2. “…as long as they are good teachers.” Neither teaching, learning, nor communicating is a matter of transmitting cold information to computer-brains. Relationships and atmospheres affect learning. They affect growth. Being a “good teacher” is more than knowing your subject. So yes, this school wants “good teachers”–teachers who can understand, motivate, and thus successfully teach kids. (And also, of course, know their subjects. No one is suggesting hiring unqualified people.)
    3. “catering to specific people” — …yeah, the students. Diversity has a positive impact on all students. Google it.
    4. “it is like making classes language specific to the races” This makes no sense. The white teachers would not go away. True, white students would most likely have classes with Latin@ teachers. Are you saying that that would be unfair to white students? If so, see above, and also, you’re a racist jerk. ;)

  3. Elle,

    Is the under representation due to the school not wanting to hire Latinos/Latinas or could it be, like many other professional careers, that there simply not that many Latinos/Latinas teachers?

    Also, I find it funny in that in point #3 you mention that diversity has a positive impact on the students but yet catering to have Latino/Latina teachers to teach Latino/Latina students is somehow more diverse than having a mixed group of people with mixed experiences? Where is the celebration of diversity there??

    Good teachers are able to influence kids regardless of their race. From personal experience I can tell you with absolute certainty that the teachers who had a positive influence on me, my kids, my family/friends, and my colleagues didn’t depend on whether they were the same race as ourselves.

  4. When I was in school–in a California city in the 70s and 80s—many of the teachers were African American women and there were a few Asian and Latina women. But most were black women and they were (for the most part, there were exceptions) really wonderful, dedicated and there was never a shred of prejudice on anyone’s part (that I detected). My mother told me that there were so many black and other minority women in teaching because that door was opened to them, in The Bay Area at least, to work after the Civil Rights movement and the profession was (still is) a traditional path for women.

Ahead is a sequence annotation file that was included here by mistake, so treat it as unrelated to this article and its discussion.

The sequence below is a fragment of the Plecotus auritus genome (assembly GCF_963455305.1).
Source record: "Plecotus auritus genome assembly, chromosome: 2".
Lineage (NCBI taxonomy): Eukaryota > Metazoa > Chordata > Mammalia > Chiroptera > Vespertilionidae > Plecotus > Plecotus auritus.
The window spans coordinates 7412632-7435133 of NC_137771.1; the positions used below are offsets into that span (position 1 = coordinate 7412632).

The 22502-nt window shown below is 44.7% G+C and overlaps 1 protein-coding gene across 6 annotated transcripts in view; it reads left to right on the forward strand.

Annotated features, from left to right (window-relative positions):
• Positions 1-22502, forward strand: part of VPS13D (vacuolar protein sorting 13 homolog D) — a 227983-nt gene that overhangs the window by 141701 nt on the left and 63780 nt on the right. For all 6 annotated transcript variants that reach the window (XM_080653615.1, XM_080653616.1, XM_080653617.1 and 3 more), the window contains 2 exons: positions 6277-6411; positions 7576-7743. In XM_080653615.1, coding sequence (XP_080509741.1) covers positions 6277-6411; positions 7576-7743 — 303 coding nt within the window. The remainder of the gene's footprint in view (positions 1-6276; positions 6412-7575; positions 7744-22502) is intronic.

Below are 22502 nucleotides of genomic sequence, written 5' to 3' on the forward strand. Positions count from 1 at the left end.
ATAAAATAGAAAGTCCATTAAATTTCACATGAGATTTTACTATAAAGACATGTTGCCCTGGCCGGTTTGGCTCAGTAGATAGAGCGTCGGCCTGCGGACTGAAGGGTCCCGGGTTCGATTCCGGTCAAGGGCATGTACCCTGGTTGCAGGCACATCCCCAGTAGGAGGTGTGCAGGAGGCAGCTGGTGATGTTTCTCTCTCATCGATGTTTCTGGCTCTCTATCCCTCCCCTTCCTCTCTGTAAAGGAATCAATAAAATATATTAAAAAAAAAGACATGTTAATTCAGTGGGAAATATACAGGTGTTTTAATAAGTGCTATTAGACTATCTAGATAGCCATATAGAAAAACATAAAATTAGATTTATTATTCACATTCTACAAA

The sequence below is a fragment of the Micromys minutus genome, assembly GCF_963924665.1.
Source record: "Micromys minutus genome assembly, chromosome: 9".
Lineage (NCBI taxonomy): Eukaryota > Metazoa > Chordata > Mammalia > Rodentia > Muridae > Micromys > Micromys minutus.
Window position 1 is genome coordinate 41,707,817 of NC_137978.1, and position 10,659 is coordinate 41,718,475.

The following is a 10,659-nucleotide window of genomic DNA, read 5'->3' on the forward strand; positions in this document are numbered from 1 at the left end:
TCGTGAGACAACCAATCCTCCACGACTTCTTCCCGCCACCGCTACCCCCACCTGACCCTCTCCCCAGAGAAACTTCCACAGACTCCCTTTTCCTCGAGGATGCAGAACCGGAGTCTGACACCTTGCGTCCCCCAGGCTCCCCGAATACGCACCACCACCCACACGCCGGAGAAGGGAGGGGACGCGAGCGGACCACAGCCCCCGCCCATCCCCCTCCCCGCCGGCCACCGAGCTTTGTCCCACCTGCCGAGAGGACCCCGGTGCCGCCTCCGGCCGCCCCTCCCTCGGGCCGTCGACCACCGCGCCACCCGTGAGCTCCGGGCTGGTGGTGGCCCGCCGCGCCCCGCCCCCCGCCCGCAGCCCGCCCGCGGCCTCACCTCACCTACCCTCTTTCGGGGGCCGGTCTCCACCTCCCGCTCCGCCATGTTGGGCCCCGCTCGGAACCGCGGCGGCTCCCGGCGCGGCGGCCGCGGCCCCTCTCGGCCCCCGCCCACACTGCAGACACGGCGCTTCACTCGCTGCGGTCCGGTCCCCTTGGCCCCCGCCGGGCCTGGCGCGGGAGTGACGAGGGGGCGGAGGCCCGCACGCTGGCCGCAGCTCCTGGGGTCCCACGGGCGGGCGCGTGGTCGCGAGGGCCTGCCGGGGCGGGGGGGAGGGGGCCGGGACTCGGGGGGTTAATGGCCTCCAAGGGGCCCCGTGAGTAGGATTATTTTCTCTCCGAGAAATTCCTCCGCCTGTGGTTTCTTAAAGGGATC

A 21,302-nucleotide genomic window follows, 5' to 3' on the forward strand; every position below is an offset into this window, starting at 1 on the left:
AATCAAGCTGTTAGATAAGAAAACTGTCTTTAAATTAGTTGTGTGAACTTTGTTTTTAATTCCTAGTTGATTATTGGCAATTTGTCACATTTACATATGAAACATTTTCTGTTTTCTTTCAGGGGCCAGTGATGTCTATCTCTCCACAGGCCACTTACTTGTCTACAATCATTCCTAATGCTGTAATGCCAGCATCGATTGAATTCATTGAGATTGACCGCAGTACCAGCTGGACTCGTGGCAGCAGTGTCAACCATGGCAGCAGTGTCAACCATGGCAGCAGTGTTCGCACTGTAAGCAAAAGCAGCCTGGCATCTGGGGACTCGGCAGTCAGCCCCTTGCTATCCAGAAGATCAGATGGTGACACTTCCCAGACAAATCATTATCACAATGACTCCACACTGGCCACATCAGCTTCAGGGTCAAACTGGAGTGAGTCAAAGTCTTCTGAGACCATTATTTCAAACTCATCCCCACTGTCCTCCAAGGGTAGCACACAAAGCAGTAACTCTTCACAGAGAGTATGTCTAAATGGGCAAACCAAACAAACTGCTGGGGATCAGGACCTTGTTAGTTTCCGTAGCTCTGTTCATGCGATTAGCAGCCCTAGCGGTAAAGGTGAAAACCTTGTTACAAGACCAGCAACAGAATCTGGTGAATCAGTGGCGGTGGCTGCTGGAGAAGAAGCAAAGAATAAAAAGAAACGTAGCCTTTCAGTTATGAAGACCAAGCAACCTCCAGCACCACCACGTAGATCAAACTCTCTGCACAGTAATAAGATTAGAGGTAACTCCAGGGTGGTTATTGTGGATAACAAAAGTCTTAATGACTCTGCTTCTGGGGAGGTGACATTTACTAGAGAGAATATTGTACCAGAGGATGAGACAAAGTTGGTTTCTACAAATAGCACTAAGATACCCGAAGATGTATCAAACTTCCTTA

I have children in Oakland schools and I see less and less diversity in the teachers. There’s less men and far less minorities. One reason is there are simply other careers opportunities to make a better living. This is invariably true for Latino college grads. If the profession paid better and was better supported by our society instead of demonized, maybe more minority graduates would consider it. But for some who have overcome some obstacles to get that degree, how can they go into a profession that doesn’t begin to support them financially for decades?

  5. Technically, I agree with the comments that claim that race shouldn’t be the big focus. But you do want a plurality (if not a majority) of the teachers in the school to live in the same communities as the students, share similar cultural backgrounds and similar experiences. Race, as a proxy, turns out to be a pretty decent measure of those things. So maybe it’s not so bad to focus on race.

    And I don’t think suggesting that we need more Latino/Latina teachers is anti-diversity. It’s simply pointing out that latinos are ridiculously underrepresented in the teaching staff, and to achieve that healthy diversity in the staff you probably want a couple more.